How MSC Cruises is powering up sustainability

Linden Coppell speaks with Elly Yates-Roberts about how MSC Cruises is working to improve its own sustainability efforts, as well as those of the whole shipping industry

How MSC Cruises is powering up sustainability
As part of its social sustainability goals, MSC Cruises hopes to have equal numbers of male and female crew members by 2025

In recent years, sustainability has been a major factor in the evolution and continued improvement of the cruise industry. It is also something that MSC Cruises is prioritising in an attempt to acknowledge its own environmental responsibility and to drive the efforts of the industry as a whole.

“The oceans and seas have always been at the heart of MSC Cruises and we feel a deep responsibility to preserve and protect them,” says Linden Coppell, director of sustainability at MSC Cruises. “We have a long-standing commitment to environmental stewardship and we continuously look at ways in which we can make further beneficial progress, both in our practices and also with the introduction of innovative, effective and leading-edge technologies to lower the environmental impact of our cruise operations and all activities ashore.”

One of the ways that the cruise line is achieving this is by reducing localised air pollutants from its ships, which mainly comprise nitrogen and sulphur oxides. At the beginning of 2020, the International Maritime Organization (IMO) introduced its sulphur cap which required that the amount of sulphur in fuel used in cruise ships be reduced from 3.5 per cent to 0.5 per cent.

“This is one of the most significant environmental regulations to be put in place at an international level for shipping,” says Coppell. “As a result, our ships are fitted with exhaust gas cleaning systems (EGCS) to reduce the sulphur emissions to below the limit, or we use low-sulphur fuels.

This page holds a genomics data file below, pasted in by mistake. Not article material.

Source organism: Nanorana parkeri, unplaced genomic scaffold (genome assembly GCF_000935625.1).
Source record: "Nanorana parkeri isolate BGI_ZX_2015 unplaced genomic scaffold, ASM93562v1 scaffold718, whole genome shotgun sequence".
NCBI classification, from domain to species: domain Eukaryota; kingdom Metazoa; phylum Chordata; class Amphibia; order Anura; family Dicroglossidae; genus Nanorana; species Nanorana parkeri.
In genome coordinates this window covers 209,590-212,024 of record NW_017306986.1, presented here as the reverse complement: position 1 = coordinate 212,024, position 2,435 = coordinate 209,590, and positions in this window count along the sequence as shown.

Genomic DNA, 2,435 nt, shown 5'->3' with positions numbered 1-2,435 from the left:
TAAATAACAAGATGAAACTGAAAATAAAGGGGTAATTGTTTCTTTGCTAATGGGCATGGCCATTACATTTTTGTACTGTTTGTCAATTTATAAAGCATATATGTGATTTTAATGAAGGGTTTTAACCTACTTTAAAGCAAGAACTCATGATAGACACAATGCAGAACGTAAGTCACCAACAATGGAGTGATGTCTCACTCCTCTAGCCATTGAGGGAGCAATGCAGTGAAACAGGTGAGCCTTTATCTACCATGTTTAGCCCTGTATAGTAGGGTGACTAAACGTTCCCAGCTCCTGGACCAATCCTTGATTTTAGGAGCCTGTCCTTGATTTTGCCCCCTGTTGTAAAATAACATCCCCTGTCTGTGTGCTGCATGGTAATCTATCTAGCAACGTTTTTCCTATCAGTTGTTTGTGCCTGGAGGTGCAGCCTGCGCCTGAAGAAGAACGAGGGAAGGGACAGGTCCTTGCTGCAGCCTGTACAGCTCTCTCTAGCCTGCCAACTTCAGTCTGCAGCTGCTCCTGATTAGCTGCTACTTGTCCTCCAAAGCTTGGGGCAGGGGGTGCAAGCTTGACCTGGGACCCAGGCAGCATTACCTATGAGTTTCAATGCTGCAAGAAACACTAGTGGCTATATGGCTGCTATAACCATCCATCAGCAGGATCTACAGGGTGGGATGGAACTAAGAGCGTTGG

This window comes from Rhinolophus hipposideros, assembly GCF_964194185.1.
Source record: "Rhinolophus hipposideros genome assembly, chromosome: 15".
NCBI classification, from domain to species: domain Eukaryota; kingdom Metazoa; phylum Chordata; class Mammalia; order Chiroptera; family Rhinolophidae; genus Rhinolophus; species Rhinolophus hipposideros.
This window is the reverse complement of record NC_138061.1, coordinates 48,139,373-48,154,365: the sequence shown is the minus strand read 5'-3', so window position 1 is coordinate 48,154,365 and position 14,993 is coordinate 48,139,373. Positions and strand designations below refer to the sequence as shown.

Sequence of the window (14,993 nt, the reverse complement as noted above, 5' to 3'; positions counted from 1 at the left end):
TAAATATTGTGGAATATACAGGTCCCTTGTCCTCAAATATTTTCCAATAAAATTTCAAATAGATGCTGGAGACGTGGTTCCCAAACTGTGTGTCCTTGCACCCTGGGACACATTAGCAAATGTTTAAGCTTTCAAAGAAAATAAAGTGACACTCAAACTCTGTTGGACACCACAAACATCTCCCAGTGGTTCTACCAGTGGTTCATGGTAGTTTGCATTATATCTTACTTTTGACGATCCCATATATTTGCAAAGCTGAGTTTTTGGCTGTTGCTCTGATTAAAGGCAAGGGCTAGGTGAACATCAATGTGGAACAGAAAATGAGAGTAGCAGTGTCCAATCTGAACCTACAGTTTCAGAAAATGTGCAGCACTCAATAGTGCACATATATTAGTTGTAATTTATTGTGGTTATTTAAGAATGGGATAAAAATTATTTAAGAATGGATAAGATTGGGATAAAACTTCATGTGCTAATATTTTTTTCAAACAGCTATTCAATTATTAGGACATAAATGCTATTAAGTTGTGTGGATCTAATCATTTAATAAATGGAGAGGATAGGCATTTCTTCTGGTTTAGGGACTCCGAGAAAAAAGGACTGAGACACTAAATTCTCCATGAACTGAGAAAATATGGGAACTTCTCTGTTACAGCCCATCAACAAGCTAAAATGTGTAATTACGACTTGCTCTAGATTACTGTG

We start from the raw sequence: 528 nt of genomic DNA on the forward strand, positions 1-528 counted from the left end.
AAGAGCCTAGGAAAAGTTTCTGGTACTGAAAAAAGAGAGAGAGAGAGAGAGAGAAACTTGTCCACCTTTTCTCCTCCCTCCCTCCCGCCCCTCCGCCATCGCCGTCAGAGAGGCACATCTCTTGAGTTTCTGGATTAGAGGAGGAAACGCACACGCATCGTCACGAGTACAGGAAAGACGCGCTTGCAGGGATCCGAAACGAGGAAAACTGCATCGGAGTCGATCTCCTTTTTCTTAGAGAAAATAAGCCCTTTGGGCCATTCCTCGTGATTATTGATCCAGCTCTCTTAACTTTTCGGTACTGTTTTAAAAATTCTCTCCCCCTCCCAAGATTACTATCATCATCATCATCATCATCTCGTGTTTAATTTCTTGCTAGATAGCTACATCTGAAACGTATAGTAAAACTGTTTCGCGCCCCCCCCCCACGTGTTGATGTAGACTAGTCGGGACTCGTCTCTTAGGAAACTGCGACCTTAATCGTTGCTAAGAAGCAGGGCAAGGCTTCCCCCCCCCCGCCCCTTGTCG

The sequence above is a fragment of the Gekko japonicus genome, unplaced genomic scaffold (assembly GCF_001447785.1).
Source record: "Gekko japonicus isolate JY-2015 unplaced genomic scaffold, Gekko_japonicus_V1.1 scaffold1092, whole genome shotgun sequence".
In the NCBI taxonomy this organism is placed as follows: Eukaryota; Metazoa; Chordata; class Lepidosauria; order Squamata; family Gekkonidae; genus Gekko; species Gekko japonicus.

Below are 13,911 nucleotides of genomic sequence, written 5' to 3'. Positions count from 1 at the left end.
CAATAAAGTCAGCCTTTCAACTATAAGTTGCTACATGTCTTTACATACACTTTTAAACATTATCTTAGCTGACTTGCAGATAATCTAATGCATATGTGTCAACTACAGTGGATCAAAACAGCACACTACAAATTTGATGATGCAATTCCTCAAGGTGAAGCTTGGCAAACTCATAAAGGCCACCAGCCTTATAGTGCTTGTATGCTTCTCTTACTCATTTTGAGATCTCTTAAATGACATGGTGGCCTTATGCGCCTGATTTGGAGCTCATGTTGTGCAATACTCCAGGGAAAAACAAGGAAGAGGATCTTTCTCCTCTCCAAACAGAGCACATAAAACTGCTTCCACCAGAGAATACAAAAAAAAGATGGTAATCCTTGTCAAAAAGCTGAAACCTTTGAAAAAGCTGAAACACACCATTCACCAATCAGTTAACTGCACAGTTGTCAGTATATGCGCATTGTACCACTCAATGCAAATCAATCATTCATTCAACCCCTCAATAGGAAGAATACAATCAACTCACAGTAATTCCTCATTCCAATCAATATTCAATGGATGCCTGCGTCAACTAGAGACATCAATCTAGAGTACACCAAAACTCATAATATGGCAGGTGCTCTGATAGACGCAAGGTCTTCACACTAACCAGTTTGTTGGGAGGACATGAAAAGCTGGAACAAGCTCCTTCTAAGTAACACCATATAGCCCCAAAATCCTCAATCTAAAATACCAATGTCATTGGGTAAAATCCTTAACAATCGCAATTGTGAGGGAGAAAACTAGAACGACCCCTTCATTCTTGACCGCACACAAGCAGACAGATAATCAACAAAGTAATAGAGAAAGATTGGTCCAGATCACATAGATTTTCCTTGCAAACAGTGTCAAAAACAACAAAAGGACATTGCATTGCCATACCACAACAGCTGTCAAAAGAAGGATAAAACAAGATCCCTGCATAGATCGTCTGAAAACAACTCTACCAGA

“Eleven of our 17 ships are fitted with hybrid versions of EGCS which, although are more costly, allow wash water to be collected in more environmentally sensitive sea areas and held onboard in tanks for eventual discharge at port. Our other ships use low-sulphur fuel exclusively.” MSC Cruises has further plans to keep its emissions low.

“Our nitrogen and sulphur oxide emissions will be reduced even further when we introduce the first of our five LNG-powered ships, MSC World Europa, in 2022,” Coppell explains. “LNG is much more efficient than traditional fuels and will potentially also reduce carbon emissions by up to 20 per cent.”

All of MSC’s new ships, starting with MSC Grandiosa which was launched in November 2019, must also meet the strict IMO Tier III nitrogen oxide standards, which require the fitting of selective catalytic converters (SCR) to convert nitrogen oxide into nitrogen and water. “This means that all of our future newbuilds will be equipped with both SCR and hybrid-EGCS, or else be powered by LNG,” says Coppell. “We hope that bio or synthetic non-fossil fuel-based LNG will become available in the future so that the whole shipping sector can fully take advantage of this as a truly sustainable fuel.” The company is committed to continue improving its sustainability efforts, for example by setting itself a goal to improve fuel efficiency by 2.5 per cent per year, which will also reduce its carbon intensity by the same amount.